614 F2d 983 United States v. One Chevrolet Impala Vin 1l69u8s156817

614 F.2d 983

UNITED STATES of America, Plaintiff-Appellee,
ONE 1978 CHEVROLET IMPALA VIN 1L69U8S156817, Defendant-Appellant.

No. 79-2457
Summary Calendar.*

United States Court of Appeals,
Fifth Circuit.

March 31, 1980.

Warren L. "Rip" Collins, Jr., Austin, Tex., for defendant-appellant.

Jeremiah Handy, Asst. U. S. Atty., San Antonio, Tex., for plaintiff-appellee.

Appeal from the United States District Court for the Western District of Texas.

Before RONEY, KRAVITCH and TATE, Circuit Judges.



Claimants appeal from a judgment for forfeiture against their 1978 Chevrolet Impala under 21 U.S.C.A. § 881 and 49 U.S.C.A. § 782. We affirm.


At the trial, the Government presented evidence showing that the vehicle was employed in transporting phenyl-2-propanone (P-2-P) used in the manufacture of methaphetamine. While methaphetamine is a controlled substance and thus contraband, P-2-P is not. 21 U.S.C.A. § 812; 49 U.S.C.A. § 781(b)(1). Claimants presented no evidence at the close of the Government's case. When the Government's evidence in a forfeiture proceeding under these statutes is uncontradicted, the scope of the inquiry on appeal is whether the Government's evidence established probable cause for the institution of the suit. See United States v. One 1971 Chevrolet Corvette, 496 F.2d 210 (5th Cir. 1974).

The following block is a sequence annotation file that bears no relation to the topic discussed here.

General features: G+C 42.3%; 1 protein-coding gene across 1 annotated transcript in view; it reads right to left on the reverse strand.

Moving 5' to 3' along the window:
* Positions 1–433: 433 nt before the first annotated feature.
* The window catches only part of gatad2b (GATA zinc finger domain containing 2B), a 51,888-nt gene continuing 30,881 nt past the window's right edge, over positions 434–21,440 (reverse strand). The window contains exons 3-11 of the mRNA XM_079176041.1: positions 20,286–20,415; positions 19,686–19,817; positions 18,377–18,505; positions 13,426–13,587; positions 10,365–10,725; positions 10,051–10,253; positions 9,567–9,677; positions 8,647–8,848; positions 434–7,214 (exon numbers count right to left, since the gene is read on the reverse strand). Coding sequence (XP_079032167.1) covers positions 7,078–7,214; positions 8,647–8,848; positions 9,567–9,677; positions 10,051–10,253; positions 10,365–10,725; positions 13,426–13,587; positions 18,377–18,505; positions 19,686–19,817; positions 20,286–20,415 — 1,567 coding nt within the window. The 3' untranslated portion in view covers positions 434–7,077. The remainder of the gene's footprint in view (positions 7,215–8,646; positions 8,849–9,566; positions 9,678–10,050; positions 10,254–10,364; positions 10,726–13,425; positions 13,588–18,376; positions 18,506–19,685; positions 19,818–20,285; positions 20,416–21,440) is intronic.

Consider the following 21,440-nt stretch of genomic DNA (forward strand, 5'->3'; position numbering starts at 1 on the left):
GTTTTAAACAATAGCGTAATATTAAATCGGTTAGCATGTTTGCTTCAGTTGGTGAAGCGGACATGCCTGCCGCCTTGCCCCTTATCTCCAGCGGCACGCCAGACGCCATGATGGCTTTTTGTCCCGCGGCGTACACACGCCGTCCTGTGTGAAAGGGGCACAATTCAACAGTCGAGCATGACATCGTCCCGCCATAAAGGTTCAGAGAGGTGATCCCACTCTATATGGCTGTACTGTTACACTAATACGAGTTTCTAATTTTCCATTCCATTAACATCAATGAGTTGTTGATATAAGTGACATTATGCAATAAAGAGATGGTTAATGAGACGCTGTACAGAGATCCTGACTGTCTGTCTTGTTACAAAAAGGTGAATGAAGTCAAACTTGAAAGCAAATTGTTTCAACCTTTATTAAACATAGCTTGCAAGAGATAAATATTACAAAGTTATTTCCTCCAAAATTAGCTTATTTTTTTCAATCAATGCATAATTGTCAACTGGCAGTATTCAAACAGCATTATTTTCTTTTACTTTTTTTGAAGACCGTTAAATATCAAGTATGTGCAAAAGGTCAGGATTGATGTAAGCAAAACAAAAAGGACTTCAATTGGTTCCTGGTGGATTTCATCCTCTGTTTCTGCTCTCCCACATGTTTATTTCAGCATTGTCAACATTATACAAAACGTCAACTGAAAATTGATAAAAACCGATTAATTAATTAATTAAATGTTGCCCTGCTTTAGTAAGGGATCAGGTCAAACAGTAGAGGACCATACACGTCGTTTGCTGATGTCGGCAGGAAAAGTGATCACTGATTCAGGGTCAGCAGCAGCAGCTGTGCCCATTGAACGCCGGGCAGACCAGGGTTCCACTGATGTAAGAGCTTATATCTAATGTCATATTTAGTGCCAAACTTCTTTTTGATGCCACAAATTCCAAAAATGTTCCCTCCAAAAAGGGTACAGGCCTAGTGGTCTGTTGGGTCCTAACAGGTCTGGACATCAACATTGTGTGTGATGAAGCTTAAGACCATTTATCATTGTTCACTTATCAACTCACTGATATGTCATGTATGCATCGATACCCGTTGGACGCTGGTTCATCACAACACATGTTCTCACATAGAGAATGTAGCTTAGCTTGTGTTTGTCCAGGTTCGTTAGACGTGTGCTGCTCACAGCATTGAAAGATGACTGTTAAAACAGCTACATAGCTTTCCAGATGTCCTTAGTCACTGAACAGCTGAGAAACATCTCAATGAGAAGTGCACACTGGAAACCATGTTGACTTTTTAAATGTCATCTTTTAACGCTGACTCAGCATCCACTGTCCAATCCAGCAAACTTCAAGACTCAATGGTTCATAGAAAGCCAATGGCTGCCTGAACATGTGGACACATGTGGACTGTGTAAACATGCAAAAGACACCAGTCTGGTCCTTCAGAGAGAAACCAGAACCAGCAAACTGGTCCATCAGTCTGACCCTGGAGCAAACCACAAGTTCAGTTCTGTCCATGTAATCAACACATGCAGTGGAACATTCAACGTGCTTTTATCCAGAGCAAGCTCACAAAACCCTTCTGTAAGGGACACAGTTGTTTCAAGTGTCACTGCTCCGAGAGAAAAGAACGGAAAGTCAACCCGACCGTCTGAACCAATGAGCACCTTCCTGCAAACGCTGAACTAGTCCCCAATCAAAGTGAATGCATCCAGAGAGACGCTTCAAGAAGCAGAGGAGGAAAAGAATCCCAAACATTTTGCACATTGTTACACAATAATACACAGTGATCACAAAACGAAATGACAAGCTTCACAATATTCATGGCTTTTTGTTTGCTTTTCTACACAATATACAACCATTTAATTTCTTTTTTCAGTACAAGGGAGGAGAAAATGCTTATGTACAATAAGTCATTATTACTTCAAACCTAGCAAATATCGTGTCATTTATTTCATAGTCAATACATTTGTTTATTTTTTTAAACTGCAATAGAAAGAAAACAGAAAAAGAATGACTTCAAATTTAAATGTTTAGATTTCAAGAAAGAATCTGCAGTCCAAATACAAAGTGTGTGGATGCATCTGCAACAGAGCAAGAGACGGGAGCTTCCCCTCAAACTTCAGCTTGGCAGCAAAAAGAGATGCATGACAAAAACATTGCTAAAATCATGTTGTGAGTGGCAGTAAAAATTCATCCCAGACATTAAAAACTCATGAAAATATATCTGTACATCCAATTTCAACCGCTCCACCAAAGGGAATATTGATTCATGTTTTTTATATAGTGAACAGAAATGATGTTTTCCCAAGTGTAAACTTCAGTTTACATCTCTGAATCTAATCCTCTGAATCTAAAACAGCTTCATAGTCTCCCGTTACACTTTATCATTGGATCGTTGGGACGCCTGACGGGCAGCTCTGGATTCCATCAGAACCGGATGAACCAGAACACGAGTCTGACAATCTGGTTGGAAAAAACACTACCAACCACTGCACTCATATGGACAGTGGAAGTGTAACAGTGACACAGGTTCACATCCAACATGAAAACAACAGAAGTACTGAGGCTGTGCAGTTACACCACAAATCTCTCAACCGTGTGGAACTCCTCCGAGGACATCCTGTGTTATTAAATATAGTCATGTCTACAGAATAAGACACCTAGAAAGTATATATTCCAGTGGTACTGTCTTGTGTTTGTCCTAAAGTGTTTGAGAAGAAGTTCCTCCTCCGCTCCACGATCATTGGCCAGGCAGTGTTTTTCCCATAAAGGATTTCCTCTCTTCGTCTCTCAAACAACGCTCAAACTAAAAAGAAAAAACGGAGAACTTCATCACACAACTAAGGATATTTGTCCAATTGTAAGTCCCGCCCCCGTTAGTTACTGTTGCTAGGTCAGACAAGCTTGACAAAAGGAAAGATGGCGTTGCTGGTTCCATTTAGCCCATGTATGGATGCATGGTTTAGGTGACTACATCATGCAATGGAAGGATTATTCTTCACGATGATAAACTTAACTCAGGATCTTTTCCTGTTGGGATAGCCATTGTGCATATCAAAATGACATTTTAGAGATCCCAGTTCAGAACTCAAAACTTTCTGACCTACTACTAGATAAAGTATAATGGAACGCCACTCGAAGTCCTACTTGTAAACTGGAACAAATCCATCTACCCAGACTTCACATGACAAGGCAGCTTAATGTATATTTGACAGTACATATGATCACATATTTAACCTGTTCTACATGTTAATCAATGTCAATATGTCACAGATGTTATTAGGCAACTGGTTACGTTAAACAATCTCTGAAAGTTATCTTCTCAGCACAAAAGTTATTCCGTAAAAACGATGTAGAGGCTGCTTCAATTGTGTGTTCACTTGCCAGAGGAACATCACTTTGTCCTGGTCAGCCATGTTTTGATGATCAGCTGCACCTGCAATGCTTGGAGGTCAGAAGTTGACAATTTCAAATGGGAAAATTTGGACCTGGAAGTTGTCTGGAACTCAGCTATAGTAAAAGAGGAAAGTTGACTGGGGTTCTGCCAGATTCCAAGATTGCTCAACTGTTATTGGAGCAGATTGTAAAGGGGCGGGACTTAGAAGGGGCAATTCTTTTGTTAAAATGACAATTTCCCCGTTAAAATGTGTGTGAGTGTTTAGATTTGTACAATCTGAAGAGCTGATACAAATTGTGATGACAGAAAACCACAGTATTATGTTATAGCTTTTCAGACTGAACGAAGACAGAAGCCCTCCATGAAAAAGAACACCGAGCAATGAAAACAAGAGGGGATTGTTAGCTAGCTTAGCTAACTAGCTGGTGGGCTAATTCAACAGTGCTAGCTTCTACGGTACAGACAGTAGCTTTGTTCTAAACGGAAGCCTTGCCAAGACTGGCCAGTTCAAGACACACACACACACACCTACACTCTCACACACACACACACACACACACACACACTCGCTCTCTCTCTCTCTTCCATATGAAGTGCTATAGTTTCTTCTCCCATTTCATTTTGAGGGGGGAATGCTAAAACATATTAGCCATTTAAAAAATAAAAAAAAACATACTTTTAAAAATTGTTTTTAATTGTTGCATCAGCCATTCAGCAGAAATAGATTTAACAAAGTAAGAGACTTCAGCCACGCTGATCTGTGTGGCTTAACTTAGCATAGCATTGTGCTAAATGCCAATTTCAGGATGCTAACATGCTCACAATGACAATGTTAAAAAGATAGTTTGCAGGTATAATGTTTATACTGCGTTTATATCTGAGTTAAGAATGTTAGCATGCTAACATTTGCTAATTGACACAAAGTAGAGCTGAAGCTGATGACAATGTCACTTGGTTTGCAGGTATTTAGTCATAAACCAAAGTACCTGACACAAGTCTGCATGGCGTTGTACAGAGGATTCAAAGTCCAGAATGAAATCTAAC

The probable cause necessary here is a reasonable ground for belief of guilt, supported by less than prima facie proof but more than mere suspicion. United States v. One 1975 Ford Pickup Truck, 558 F.2d 755 (5th Cir. 1977); United States v. One 1971 Chevrolet Corvette, 496 F.2d at 212; Bush v. United States, 389 F.2d 485 (5th Cir. 1968).


21 U.S.C.A. § 881(a)(4) subjects to forfeiture any vehicle which is used or intended for use to transport any controlled substance or any raw material, product, or equipment used or intended for use in manufacturing any controlled substance. Thus the fact that the goods transported could be used in a legitimate business does not prevent a forfeiture. Cf. Utley Wholesale Co. v. United States, 308 F.2d 157 (5th Cir. 1962) (forfeiture of a tractor trailer and 300 sacks of sugar under 26 U.S.C.A. § 7301); United States v. Bryan, 265 F.2d 698 (5th Cir. 1959) (forfeiture of tow truck under same statute). The district court's finding that the vehicle was used to transport P-2-P to be used for the purpose of making methaphetamine, a controlled substance, is sufficient to establish the probable cause necessary to sustain the forfeiture. That finding is not clearly erroneous. The district court correctly applied 21 U.S.C.A. § 881.


The forfeiture was also proper under 49 U.S.C.A. § 782. The findings of the district court are sufficient to show that the vehicle "facilitated" the "transportation, carriage, conveyance, concealment, receipt, possession, purchase, sale, barter, exchange, or giving away of" a contraband article. 49 U.S.C.A. § 781(a)(3). See United States v. One 1973 Volvo, 377 F.Supp. 810 (W.D.Tex.1974), and cases cited therein. The Government therefore met its burden of proof. Neither of the two exceptions in the statute are applicable because claimants have not shown that the violation was committed by a person who acquired possession of the vehicle illegally or that the vehicle was used as a common carrier.




Fed.R.App.P. 34(a); 5th Cir. R. 18